Hamilton said she doesn’t know how many of those students came into the system after having been enrolled at a school like WCTC.

“We do not have the information broken down in such a way to inform us whether they are from a career [or] technical center,” Hamilton said.

But as enrollment numbers increased, MCCS put programs in place to make the college experience that much more accessible to all students, with or without the technical education background.

Through programs like Early College for ME, which was launched as a pilot program in 2003, the system offers seniors at 74 Maine high schools a way to transition more easily into the college setting. According to the MCCS website, the program also offers scholarships to seniors so they can take community college courses while still in high school.

A positive byproduct of the increased use of MCCS and Maine’s technical schools, said Downing, is that many graduates who seek work in Maine can often get it.

Ninety-three percent of MCCS graduates land jobs or opt to continue their education, according to the MCCS website, while 92 percent of those who go to work right after college secure jobs in Maine.

Downing hopes that could mean the start of another trend — fewer educated Maine youths leaving the state in search of a more prosperous future.

“We wouldn’t have that brain drain,” said Downing.

The best kept secret

According to VillageSoup archives, WCTC offered eight programs in 1980. Now, Downing said, the school offers 17 courses of study.

In 2001, upon the advice from the New England Association of Schools and Colleges, WCTC underwent an assessment and planning process to expand the school’s physical footprint and to add to programs being offered there. The culinary arts space was expanded and now boasts a full-sized kitchen, classroom and an operational cafe. The expansion also created classroom space for the graphic design program. Other programs that once had to share space soon found they had plenty of room to operate, too — the horticulture and welding programs previously had to share space, for example.

Not only have the offerings grown in number, but the scope has widened in terms of the kinds of trades and professional skills students can acquire. Students can still take classes in automotive repair, building construction or welding, but in the last 15 years or so, WCTC has added programs like fire science, graphic design, computer networking, law enforcement and EMT courses.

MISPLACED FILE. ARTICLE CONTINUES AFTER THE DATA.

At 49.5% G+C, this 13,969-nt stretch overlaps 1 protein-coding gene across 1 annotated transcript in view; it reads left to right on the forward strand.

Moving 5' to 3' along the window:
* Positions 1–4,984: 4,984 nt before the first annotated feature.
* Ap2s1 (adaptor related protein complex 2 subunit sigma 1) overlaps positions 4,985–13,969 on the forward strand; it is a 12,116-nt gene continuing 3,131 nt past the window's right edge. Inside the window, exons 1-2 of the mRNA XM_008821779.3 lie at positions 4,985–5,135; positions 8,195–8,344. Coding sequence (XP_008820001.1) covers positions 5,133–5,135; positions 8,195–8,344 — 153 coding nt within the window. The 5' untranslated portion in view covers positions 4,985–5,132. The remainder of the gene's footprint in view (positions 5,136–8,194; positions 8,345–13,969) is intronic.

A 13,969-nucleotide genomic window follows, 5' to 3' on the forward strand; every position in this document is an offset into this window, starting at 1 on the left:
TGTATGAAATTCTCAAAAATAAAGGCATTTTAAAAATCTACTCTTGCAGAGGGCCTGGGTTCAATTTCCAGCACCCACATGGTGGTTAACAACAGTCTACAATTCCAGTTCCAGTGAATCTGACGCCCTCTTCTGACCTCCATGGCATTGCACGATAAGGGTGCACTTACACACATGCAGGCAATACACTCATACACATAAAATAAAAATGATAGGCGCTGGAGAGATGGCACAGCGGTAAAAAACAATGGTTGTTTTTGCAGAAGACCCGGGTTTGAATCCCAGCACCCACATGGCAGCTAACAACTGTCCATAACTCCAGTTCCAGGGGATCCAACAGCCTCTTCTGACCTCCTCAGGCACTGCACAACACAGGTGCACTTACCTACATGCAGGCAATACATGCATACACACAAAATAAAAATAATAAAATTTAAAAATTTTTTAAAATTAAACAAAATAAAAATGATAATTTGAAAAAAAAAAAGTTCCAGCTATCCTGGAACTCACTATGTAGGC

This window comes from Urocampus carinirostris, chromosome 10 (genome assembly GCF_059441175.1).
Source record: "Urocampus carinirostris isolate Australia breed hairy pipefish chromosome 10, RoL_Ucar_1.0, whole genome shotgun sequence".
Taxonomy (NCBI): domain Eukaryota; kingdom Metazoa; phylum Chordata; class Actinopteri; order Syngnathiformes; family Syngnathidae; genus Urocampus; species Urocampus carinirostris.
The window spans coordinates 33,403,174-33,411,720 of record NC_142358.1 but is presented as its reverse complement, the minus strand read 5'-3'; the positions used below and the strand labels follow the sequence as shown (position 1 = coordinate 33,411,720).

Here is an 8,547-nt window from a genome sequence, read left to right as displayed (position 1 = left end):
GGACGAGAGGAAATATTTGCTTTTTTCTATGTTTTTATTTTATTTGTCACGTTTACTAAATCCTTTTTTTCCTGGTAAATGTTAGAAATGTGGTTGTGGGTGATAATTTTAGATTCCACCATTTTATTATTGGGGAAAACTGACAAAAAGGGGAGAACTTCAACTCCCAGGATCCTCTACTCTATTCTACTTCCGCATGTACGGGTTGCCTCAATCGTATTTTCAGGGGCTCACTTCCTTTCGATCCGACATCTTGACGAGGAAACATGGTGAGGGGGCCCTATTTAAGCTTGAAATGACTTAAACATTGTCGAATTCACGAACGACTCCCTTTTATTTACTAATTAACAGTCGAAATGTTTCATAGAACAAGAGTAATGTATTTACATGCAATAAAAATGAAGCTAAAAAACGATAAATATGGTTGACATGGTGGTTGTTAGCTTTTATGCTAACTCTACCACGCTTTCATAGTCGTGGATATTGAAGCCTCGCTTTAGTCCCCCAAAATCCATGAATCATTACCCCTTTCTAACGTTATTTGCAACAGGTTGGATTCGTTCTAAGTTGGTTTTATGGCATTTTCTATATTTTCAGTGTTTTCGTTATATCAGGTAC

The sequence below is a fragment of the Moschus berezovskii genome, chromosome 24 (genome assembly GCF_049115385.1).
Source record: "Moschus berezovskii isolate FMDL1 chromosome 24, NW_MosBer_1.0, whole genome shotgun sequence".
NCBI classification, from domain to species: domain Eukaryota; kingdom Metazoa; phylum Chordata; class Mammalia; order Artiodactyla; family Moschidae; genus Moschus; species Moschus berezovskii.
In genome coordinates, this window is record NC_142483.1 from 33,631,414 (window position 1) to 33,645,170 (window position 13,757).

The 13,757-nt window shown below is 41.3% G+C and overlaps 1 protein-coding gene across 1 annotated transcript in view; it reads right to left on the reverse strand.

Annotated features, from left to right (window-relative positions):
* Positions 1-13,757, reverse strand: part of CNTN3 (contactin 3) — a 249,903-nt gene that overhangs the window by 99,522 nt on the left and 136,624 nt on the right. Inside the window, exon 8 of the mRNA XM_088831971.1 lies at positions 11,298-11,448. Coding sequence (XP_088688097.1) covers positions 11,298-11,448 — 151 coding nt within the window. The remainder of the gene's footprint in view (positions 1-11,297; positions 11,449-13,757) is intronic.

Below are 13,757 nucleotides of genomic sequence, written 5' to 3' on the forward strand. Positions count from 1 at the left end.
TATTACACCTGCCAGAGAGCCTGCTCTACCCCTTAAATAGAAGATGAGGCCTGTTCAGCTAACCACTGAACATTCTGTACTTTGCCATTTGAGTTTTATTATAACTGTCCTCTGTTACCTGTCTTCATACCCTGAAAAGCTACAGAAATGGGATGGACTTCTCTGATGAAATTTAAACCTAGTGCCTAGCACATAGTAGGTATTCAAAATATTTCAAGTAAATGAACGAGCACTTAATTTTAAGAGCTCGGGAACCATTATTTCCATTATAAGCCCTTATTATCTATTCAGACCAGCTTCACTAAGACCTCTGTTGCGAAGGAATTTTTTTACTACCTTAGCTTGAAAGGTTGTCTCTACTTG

The 280 students who are enrolled at WCTC this year, said Downing, will benefit from the upgrades that were made to the facility almost 10 years ago, but also have the advantage of working with instructors who are always looking ahead.

“We always want to know, what are the trends going to be five, or 10 years down the road,” said Downing. “We’re doing that right now.”

The addition of a course teaching fiberglass composite fabrication is one direction WCTC might take for the future, said Downing, as the craft is used for making wind turbines and in the boat building industry.

Establishing more partnerships between Maine high schools, technical centers and colleges is necessary in the push to better prepare students for careers, and Downing said that has already happened this year.

In a pilot program involving United Technical Institute in Bangor and Hermon High School, which was launched earlier this month, high school students will get hands-on vocational and technical training while earning community college credits. The program will give the students not only a high school diploma when they graduate, but also an associates degree in their field of study.

That’s the kind of arrangement that Downing said has the support of Gov. Paul LePage and state Education Commissioner Stephen Bowen, both of whom have publicly expressed a need for changes in the state’s education system to meet the needs of the future workforce.

Downing said a similar partnership is being discussed for WCTC, Regional School Union 20 and the University of Maine Hutchinson Center in Belfast.

With the existing partnerships WCTC has with MCCS, Downing said both students and staff have benefited because WCTC teachers often communicate with college instructors to get ahead of the latest needs of students.

The proof, Downing said, is in the feedback WCTC receives from former students.

“When you have a kid come back from college who says he took a course and knew more than some of the other students because he went to the technical school, that’s quite a pat on the back for the instructor,” said Downing.

The adult education program at WCTC has also seen growth recently. In prior years the CNA and welding courses attracted plenty of students, as the courses were often filled close to capacity. This year, Downing said, there is already a waiting list for the fall classes.

Downing said he hopes the overall growth at WCTC means the misconception that technical education as an alternative to college is fading.

“Career and technical education has been known as the best-kept secret in the state,” said Downing. “It’s time to let that secret out. It’s really a different world now.”